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Getting images for my websites was a huge headache for me way back in the beginning. I wasn’t a photographer, and has no aspirations to become one.
I essentially wasted £350 on a DSLR camera that I would rarely use. Luckily my boyfriend sometimes uses it.
So don’t worry if you don’t have the equipment (or the budget to get said equipment). you don’t need it. If your blog needs custom images that you’ve taken, then the camera on your phone will be absolutely fine to use.
If you can use stock photos, there are plenty of websites that have free ones that you can use however you like.
Do you need images on your website?
No. A lot of niches just don’t need pictures.
The only reason pictures are such a big thing for bloggers is that they make your articles easier to consume for your readers.
But if you notice on this websites (and the majority of articles across my sites) I don’t use them. I use a featured image, because if someone shares my article a image is kind of expected, but I rarely use other pictures unless I need one to illustrate a point.
Instead, I create the little page breaks that you see (the little wiggly blue line). It breaks up the article, adds a bit of white space and just makes the article look less like an intimidating wall of text and make them more likely to read to the end.
As as a skim reader, I think having a small page break, rather than a big photo, makes an article easier to skim.
Pictures can also slow your website down, so don’t add pictures just for the sake of it.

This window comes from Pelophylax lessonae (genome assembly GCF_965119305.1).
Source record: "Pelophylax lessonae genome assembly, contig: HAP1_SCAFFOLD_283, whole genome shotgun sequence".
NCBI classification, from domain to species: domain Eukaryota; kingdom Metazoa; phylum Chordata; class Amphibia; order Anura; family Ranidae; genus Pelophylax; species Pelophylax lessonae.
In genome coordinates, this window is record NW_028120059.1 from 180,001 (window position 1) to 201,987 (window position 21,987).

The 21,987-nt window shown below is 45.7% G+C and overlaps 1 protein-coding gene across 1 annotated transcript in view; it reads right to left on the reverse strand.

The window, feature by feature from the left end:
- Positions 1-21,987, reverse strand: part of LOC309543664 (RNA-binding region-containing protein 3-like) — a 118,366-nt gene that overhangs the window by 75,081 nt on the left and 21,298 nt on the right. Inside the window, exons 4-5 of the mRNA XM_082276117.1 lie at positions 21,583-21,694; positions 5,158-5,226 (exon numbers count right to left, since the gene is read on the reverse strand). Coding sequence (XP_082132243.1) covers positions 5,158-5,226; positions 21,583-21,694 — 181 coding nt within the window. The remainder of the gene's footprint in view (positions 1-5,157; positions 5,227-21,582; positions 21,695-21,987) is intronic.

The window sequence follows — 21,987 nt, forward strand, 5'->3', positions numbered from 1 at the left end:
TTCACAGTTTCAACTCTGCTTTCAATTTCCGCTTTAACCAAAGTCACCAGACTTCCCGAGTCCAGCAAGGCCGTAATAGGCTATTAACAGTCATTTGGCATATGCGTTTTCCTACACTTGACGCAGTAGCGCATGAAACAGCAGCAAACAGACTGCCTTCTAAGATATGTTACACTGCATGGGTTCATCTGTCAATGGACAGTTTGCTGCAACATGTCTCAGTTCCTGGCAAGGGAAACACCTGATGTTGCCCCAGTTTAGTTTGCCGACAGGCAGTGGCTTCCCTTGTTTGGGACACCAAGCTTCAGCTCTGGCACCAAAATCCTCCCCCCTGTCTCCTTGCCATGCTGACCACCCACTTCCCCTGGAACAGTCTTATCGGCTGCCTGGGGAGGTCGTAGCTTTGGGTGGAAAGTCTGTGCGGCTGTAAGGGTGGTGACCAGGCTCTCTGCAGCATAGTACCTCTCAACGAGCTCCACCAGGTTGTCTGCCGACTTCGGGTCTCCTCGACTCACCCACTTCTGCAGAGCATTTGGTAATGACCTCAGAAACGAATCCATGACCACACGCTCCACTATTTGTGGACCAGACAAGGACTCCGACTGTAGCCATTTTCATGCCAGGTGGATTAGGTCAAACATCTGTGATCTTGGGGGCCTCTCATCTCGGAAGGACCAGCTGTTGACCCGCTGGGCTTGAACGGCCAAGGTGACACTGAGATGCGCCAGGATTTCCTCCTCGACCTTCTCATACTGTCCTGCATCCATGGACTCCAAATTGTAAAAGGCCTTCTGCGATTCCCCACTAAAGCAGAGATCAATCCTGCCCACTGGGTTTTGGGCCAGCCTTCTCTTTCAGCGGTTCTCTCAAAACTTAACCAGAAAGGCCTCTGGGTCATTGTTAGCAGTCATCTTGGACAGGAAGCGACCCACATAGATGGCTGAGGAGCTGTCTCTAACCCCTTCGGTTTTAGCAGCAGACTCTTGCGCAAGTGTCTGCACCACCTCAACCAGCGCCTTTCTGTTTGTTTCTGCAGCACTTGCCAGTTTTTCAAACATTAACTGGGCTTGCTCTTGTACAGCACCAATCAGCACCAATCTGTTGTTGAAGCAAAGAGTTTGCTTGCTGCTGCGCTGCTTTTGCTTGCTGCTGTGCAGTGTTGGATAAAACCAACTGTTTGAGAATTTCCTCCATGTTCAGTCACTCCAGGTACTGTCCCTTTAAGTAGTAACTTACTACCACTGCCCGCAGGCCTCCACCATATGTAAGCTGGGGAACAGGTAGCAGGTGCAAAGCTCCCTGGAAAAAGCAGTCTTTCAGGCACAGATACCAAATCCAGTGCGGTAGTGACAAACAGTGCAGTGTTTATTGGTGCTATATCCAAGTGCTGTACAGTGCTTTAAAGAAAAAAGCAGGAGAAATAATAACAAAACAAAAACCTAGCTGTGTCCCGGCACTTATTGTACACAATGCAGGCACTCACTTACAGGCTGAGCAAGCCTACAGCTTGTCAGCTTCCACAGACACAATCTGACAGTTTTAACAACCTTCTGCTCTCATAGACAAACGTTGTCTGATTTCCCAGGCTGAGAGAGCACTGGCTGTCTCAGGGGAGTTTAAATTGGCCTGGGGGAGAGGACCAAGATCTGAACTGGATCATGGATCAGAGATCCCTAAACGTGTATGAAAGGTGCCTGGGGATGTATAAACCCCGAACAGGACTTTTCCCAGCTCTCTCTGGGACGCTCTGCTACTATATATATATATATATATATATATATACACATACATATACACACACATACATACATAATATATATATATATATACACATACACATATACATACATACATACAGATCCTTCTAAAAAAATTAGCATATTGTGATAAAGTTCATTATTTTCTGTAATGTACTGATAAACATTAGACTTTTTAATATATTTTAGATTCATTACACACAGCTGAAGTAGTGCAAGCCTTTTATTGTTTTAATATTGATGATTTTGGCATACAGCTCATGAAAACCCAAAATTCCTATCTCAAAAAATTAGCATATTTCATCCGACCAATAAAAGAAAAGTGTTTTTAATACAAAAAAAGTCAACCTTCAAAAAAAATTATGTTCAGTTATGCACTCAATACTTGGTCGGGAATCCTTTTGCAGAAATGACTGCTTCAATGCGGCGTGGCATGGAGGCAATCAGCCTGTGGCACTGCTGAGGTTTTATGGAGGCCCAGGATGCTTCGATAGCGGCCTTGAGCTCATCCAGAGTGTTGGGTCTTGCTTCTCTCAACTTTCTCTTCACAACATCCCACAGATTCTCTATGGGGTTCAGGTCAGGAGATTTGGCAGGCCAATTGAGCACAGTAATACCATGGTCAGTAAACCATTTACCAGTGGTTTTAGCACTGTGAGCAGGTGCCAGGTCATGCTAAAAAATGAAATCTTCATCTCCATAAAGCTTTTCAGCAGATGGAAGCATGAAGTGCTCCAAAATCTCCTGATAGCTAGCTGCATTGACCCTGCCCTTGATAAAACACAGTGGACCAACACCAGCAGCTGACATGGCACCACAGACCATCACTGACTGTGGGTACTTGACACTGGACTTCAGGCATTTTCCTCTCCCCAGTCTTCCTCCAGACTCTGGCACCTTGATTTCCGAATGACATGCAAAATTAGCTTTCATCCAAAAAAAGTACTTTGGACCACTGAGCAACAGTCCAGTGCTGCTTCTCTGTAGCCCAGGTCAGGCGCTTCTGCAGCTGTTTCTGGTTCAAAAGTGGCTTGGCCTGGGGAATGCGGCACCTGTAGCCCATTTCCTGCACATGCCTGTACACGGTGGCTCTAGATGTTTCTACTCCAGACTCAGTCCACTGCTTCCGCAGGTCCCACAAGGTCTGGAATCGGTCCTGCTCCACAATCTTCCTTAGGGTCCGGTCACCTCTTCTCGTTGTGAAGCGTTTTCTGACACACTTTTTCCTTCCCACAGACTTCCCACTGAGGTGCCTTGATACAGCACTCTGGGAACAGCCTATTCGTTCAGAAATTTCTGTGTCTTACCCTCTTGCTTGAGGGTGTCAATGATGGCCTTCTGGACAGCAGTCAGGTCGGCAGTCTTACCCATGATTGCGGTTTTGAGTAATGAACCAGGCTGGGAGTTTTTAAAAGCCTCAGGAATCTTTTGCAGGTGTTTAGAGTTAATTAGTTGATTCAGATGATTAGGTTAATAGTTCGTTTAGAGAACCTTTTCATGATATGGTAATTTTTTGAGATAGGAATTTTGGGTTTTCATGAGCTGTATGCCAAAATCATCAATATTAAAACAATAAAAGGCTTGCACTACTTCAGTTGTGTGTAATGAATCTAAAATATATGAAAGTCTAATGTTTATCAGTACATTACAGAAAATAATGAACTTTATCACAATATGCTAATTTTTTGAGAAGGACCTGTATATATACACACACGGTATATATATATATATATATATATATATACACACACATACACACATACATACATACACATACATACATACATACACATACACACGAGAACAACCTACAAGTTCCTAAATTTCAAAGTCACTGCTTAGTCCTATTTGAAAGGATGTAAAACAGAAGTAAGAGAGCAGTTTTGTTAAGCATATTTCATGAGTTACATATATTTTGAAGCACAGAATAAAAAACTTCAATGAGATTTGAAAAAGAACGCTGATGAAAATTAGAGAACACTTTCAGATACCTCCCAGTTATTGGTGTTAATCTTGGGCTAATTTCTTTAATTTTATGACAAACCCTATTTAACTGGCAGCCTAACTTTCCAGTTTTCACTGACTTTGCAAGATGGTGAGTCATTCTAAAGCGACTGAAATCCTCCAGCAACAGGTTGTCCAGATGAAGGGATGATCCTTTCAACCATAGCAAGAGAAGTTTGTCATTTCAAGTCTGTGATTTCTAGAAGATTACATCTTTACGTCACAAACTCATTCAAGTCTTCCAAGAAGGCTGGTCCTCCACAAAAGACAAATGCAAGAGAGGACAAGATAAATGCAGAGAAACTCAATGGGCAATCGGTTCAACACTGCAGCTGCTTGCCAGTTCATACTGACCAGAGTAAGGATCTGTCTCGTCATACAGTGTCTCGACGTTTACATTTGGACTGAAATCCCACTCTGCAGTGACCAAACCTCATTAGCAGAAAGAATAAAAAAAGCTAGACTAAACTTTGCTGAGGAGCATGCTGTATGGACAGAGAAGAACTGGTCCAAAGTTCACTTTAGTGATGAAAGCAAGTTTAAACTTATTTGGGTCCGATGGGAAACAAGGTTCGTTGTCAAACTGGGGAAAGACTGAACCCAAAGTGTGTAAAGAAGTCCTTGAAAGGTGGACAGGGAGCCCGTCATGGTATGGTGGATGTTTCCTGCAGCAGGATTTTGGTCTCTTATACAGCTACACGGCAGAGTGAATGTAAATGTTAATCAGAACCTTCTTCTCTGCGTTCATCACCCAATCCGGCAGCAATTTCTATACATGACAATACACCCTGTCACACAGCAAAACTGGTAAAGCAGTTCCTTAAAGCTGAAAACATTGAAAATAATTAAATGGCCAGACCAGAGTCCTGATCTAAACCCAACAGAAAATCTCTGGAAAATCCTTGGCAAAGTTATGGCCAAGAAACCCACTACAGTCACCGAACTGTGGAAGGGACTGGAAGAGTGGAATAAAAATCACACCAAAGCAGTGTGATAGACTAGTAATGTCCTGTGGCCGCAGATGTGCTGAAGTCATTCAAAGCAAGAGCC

How I prep my images before adding them to my site
As I mentioned in my article about creating graphics for my blog, I put all my images into Canva to resize them before uploading them to my blog.
There’s probably a quicker way to do it, but it works for me. All of my blog photos are either 672 x 372px or 672 x 672px. I can’t actually remember why I chose this size, but it works really well on all of the plethora of themes I’ve tried.
With images, we’re always looking for them to be as small as possible, so I download most of my image files as jpgs (Canva defaults to png).
As well as doing that, I have the Autoptimize plugin which optimizes pictures.
Make sure that you have lazy loading enabled. Most image compression plugins should give you that option – I think both Autoptimize and SG Optimizer do.
Lazy load just means that an image will only load when it’s on the screen – so if you put a Pinterest pin at the bottom of an article it won’t slow until the user scrolls right to the bottom.
Enabling lazyload significantly improves site speed and there’s no reason not to enable it.
How I take my own photos for my blog (even though I’m a terrible photographer)
Don’t sweat it. Just take the damn picture. If it’s useful to your user (say a picture of what an onion should look like after chopping) they won’t care about the quality or the lighting as long as it suits there needs.
You can add filters and stuff in Canva, but I don’t bother. I do make adjustments if the photo is dark though.
Simply add the photo to your template and make sure it’s selected, then click ‘adjust’ – it’s just above your template.